The world faces a massive construction project just to keep up with projected growth
Global Investment (Trillions), 2013–2030
Some countries need infrastructure that simply meets basic human needs, such as safe drinking water. Another may want to modernize its transportation network, and still others may be trying to lay the groundwork for future global competitiveness by building a national broadband network. But around the world, about $57 trillion needs to be spent by 2030 to keep up with the projected growth of global gross domestic product. Roads and power account for about half of projected spending.
Indeed, building and repairing roads and power grids are the two areas with the greatest need for new investment, followed by water provision and telecom networks. Much of the money needs to be spent in developing countries. In 2012, for example, only 34% of rural Africans lived within two kilometers of an all-weather road, only 25% had electricity and only 61% had access to water sources that were protected from external contamination. The infrastructure needs in Africa are especially daunting.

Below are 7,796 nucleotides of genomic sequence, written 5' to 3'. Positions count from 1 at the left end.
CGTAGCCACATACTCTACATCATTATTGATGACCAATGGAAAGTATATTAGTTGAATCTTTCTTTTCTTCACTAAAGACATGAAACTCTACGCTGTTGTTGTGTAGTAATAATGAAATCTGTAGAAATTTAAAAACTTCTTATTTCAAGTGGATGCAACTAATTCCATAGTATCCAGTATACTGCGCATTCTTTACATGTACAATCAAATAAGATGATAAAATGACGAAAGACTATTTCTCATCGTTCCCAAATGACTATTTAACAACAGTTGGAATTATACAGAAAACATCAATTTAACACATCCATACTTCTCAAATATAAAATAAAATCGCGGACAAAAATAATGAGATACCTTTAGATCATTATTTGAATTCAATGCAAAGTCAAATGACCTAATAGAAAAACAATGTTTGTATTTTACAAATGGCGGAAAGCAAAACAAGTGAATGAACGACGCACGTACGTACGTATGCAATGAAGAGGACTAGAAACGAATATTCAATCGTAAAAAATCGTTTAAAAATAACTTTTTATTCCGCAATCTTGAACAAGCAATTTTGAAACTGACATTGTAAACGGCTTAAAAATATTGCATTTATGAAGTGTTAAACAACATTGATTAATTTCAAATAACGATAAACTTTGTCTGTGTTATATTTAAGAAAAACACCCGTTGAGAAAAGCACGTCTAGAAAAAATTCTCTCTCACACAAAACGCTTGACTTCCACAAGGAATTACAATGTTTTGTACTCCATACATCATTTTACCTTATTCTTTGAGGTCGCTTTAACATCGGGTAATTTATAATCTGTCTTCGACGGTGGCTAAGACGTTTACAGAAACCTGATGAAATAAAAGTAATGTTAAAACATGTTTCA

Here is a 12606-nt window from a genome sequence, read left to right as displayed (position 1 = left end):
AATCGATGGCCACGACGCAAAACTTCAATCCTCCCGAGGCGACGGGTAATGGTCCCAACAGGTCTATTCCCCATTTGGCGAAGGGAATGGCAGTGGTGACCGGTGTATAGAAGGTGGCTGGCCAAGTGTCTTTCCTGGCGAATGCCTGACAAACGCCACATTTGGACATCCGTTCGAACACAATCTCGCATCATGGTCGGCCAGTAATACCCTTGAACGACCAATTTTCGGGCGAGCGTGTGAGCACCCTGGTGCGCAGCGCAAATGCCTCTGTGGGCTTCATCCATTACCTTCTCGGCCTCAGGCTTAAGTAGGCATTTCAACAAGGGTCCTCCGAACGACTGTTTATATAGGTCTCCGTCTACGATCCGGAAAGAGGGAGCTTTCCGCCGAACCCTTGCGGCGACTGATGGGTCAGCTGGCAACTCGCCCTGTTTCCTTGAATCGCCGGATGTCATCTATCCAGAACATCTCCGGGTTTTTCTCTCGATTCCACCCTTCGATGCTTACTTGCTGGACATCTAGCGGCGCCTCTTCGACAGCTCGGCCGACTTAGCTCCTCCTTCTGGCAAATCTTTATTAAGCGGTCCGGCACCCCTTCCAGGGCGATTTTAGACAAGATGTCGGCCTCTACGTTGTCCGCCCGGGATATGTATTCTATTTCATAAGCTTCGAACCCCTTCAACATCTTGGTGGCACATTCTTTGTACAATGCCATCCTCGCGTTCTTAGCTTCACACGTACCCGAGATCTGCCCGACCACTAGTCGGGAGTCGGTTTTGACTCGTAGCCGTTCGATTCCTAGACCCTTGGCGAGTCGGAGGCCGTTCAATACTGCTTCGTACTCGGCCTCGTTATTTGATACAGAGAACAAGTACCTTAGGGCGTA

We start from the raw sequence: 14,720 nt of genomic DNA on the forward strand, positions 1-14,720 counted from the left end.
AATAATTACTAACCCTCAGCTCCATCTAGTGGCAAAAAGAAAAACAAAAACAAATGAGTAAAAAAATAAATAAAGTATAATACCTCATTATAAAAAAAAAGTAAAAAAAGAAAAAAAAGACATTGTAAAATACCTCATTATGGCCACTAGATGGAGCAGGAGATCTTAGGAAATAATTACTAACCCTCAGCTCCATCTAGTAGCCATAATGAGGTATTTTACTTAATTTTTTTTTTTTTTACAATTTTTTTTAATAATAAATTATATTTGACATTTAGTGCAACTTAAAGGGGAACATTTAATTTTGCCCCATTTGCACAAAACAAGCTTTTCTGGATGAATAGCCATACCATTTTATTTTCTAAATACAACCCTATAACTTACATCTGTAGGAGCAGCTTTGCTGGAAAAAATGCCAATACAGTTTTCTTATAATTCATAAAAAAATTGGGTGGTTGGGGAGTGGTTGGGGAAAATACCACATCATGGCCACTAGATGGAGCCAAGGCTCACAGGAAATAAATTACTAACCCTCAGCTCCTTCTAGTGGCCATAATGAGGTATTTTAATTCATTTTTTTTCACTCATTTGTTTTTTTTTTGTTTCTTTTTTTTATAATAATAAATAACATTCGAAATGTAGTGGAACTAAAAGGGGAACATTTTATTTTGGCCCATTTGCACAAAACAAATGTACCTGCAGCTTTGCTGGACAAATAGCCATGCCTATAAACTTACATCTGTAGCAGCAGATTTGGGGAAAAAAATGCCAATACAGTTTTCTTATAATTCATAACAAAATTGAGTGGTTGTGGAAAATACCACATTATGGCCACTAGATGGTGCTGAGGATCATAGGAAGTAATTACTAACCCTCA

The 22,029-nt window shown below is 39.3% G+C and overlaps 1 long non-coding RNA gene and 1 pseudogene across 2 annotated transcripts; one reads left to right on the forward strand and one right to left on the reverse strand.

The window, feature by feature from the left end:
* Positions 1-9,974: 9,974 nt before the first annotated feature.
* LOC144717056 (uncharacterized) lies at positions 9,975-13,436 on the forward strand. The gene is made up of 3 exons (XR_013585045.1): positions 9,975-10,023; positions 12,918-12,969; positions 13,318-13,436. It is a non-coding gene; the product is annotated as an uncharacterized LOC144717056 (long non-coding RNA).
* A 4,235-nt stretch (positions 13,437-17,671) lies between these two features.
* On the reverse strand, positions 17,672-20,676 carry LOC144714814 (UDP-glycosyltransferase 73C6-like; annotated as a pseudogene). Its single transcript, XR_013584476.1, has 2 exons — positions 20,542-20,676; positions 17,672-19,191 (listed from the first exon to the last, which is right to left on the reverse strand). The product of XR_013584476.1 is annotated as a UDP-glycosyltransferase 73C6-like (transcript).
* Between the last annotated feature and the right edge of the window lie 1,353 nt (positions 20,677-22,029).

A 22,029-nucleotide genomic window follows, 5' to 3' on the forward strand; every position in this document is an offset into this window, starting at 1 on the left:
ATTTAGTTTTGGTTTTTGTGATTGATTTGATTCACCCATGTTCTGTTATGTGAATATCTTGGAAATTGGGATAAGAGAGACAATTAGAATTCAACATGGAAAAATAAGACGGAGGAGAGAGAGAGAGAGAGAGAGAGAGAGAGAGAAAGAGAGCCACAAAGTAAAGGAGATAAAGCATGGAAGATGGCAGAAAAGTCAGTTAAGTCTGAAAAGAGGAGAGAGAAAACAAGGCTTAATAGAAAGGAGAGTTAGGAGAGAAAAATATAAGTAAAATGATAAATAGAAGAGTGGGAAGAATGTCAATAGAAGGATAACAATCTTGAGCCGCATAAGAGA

There are, of course, many countries with multibillion-dollar projects underway. Perhaps the most ambitious are in China, where such megaprojects include the world’s largest bridge and the longest underwater tunnel. In Panama, improvements that will double the capacity of the canal are expected to be completed in 2016. The bill for such projects can be daunting. But without the necessary infrastructure, economies struggle to meet their full economic and human potential.